From the press release:
“El Más Ching*n” [is] a competition reality series set to discover the next big Regional Mexican artist. It’s a talent search with a twist. Selecting contestants through an interactive online campaign, the road to regional stardom is filled with lifestyle challenges that include writing and performing, as well as horseback riding, media pressure tests and other identifiers of regional respect. Judged by celebrity personalities, the contestants will also be documented through behind-the-scenes rehearsals, back-story segments and confessionals, and tensions between the contestants, competing for one prize. Quién es el más chign*n?
I’m envisioning cute chicos vaqueros, some good Regional Mexican music, (and probably some bad Regional Mexican music from those who are NOT el más chingón), maybe some botas picudas… and… espera un momento! … They said “judged by celebrity personalities” … I wonder who? My fingers are crossed for a guest appearance by Espinoza Paz! Vamos a ver!
More about mun2, (because I like them and I identify with the term “culture connectors” that they use):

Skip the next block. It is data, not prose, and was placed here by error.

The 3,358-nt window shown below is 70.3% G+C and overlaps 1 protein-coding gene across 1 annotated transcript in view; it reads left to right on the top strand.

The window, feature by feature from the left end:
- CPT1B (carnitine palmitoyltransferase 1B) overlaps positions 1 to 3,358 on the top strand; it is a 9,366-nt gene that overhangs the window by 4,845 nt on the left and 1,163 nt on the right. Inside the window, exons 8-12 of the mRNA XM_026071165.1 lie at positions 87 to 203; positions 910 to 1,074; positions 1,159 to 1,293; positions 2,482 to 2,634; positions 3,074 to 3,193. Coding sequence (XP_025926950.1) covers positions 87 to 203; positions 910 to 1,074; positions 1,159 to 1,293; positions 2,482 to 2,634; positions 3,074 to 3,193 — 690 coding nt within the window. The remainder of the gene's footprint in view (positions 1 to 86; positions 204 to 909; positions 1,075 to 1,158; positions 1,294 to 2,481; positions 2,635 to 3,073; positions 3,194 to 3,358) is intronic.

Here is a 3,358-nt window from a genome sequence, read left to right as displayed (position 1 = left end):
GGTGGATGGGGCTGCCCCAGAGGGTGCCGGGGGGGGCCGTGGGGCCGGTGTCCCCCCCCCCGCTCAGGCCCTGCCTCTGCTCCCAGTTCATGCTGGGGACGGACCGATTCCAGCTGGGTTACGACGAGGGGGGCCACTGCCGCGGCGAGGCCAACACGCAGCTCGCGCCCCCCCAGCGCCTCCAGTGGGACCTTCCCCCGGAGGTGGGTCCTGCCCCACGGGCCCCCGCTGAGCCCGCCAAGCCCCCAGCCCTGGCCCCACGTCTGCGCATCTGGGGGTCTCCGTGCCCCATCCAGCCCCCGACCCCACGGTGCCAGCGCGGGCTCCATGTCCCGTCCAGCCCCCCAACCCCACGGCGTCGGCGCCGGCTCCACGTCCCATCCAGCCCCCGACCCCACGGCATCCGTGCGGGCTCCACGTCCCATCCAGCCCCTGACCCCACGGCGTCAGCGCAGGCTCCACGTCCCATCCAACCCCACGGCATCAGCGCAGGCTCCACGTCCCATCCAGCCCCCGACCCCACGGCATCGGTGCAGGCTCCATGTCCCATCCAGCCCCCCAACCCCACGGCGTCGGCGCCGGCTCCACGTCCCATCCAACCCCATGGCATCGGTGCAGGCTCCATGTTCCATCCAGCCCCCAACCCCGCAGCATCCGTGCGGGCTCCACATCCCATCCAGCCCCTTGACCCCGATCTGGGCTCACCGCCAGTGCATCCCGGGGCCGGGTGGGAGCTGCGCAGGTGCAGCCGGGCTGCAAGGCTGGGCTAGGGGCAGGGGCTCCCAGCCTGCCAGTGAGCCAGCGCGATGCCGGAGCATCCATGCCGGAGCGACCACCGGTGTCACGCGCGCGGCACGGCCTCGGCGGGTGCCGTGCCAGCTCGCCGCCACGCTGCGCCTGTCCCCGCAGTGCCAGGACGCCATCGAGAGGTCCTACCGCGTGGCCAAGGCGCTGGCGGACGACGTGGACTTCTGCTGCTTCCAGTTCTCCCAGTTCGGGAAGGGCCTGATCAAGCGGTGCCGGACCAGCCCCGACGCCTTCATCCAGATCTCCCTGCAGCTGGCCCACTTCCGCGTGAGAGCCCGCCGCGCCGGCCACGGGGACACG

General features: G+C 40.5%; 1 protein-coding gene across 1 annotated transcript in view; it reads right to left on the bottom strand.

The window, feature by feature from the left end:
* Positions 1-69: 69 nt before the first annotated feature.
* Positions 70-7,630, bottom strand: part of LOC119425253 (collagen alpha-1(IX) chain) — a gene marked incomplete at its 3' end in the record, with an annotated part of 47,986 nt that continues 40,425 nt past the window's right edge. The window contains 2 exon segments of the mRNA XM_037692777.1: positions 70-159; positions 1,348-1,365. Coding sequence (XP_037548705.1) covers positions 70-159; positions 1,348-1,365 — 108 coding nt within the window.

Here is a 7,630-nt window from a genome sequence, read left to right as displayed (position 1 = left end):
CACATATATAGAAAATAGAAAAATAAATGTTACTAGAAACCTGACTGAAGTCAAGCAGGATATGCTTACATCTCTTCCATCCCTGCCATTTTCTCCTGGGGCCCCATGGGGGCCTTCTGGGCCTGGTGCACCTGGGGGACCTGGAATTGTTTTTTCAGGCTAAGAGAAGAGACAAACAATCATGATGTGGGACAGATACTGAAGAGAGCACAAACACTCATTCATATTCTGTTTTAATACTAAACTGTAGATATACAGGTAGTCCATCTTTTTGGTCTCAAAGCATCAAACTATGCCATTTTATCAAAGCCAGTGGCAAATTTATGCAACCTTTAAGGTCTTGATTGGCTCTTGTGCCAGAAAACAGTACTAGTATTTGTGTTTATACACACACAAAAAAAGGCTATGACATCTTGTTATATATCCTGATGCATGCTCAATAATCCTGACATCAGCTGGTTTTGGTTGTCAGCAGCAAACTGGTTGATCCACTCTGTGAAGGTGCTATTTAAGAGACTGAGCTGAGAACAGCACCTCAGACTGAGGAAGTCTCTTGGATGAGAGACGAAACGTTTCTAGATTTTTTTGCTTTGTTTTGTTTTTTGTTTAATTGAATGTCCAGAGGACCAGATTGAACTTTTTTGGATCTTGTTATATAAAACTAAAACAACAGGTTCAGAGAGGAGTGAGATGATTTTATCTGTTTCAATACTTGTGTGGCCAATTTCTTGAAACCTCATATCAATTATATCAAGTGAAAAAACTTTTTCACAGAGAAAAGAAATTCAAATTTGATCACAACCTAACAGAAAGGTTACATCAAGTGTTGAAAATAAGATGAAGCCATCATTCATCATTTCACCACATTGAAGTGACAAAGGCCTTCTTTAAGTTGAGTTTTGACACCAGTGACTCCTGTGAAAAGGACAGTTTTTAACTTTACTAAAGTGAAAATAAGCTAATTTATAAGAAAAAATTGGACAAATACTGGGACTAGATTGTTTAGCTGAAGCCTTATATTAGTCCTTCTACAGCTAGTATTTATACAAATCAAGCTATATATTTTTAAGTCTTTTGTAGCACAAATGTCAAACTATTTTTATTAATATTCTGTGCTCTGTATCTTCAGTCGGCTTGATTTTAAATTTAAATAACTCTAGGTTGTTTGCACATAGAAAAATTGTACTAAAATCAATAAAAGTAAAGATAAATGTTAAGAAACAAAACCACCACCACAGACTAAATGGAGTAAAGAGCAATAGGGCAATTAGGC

“…mun2 (moon-dos) is the lifestyle cable network for today’s culture connectors (C2s) – bicultural Latinos 18-34. As the bilingual network that amplifies the Latinos experience, mun2 is culturally-grounded and reflects the best of both worlds – mun2 is uniquely American. From reality to music, on-air to digital, mun2 creates original content across a multi-screen platform. As the only nationally measured bilingual cable network by Nielsen NTI, mun2 has an increased distribution to over 36 million households, and is a part of the Telemundo Communications Group, a division of NBCUniversal.”
Telemundo invited us into their studios to check out where they film some of their telenovelas.
The first set we visited was for a telenovela that is still in production called, “Mi Corazón Insiste.” The lead male actor is JenCarlos Canela. (I honestly thought he was only a singer, but apparently he’s an actor, too.)